White poppies Growing in Texas

(WARNING! An extremely long and nostalgic post lies ahead. If you don’t want to hear why poppies, and the British, really matter to this veteran then skip ahead to the growing section)

I am very proud to be a veteran of the United States Air Force (Air Intelligence Agency). The Air Force paid for my education and taught me the skills that I still use to make a living today. It also taught me that duty, honor and country are a whole lot more than just three words. In short, the military is largely responsible for turning me into the man I am today.

In addition to shaping my character, the Air Force let me see the world. I literally went around the world in my ten years of service. I saw wonderful and amazing things and I met incredible people. But of all the things I saw, the thing I most remember and treasure is the November I spent in London.

What we call Veteran’s Day, the British call Remembrance Day. When it comes to appreciating and celebrating their veterans, the British beat us hands down. Veteran’s Day is huge to them. I realize this is because war is so personal for them. Not only did they sacrifice their loved ones to the cause, the world wars literally destroyed their country. Because of this, each November, the British host a series of events that elegantly and appropriately recognize the service of those that were willing to give the last full measure to the defense of freedom

One thing that stuck with me while attending the various Remembrance Day celebrations were the poppies. They were everywhere. On lapels, in wreaths and on tiny crosses that were placed on “graves” outside Westminster Abbey that represented the dead from every military unit (including foreign) that served in the defense of Britain. The poppy was adopted as a symbol of Remembrance Day for several reasons. written by Lt Col John McCrae. Colonel McCrae was a Canadian doctor that wrote “In Flanders Fields” after losing his close friend and student during the Battle of the Ypres Salient in Belgian Flanders. His poem is a poignant reminder that even though war is slaughter and sacrifice the healing begins when the gunfire ends. In case you have never seen it before, here is this beautiful work:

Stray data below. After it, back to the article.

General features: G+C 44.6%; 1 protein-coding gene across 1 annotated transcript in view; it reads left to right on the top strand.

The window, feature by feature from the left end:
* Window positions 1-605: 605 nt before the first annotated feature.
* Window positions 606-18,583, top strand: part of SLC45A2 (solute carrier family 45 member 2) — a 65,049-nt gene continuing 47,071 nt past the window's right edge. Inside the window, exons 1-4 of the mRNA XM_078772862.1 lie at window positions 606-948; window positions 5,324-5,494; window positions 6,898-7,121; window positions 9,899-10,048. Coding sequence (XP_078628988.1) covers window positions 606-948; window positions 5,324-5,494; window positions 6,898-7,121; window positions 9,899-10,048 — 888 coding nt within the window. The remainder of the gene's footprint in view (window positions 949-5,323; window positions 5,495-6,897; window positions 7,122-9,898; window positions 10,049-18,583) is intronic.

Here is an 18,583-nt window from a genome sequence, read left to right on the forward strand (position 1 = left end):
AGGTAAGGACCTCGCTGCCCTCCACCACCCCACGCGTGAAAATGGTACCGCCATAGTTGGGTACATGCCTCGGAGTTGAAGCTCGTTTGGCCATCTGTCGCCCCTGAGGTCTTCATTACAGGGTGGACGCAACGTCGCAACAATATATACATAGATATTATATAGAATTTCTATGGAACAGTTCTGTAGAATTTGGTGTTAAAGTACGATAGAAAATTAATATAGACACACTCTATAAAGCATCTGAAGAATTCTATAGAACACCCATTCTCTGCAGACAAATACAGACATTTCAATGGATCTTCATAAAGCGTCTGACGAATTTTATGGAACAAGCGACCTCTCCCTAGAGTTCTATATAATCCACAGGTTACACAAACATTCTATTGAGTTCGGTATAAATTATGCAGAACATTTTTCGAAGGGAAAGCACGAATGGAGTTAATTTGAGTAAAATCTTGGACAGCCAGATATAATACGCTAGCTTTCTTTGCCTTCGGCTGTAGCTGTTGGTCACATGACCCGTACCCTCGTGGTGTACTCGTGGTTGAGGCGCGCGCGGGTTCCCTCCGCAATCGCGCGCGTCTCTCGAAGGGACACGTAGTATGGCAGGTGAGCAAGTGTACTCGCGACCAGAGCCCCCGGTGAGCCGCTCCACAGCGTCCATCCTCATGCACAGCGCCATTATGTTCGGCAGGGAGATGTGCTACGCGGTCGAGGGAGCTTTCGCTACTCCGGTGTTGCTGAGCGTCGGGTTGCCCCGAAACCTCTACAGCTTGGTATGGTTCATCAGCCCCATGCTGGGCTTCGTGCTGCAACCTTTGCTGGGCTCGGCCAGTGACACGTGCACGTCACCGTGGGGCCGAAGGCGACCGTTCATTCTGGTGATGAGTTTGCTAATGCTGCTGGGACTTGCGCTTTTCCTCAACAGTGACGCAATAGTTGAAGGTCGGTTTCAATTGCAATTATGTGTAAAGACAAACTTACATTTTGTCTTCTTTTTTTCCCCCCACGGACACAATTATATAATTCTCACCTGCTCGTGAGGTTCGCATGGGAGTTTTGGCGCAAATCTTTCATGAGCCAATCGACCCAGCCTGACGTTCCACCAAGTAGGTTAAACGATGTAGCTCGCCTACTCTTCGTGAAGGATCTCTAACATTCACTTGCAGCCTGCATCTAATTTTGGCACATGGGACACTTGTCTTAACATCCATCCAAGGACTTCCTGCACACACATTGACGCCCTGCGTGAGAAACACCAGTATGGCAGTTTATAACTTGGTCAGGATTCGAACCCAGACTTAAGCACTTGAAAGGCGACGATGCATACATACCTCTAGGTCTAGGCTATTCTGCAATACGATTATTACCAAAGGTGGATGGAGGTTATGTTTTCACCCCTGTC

Growing Poppies

Even though I love growing all of my plants, none of them fill me with so much emotion as do my poppies. Each Spring they remind me of the millions of soldiers, seaman and airmen that have died in defense of their countries. They also take me back to a magical few weeks spent in London with my British cousins. The poppies I grow are deep red singles with black throats and bright yellow centers. However, if red or single is not your style, I promise there is a color and style out there for you. Poppies are like roses; they come in every color but blue.


HarperCollins Poppy and Ereth (Tales from Dimwood Forest)
Book (HarperCollins)
  • 10 9 8 7 6 5 4 3 2 1 Stated First Edition, First Printing 2009. Published by HarperCollins.

CARNIVOROUS Plants...do YOU paint flowers...

2007-03-07 11:07:45 by Luckskind

For most of my career I have avoided 'florals' like poison but
it seems there are many people out there who love them. I have been asked to include them in my portfolio,ust to 'round it out.' So, knowing me, I immediately headed for the poisonous and carnivorous species. You know, you have to have a theme: deadly nightshades, dream-inducing poppies, etc.
Anyway, here are some nice insect-eating plants.
The white leaf balances off the composition.
I am offering it for sale already.
Anybody here paint flowers???
"Waterflowers"
8" x 10"
oil pastels, pencil, acrylics


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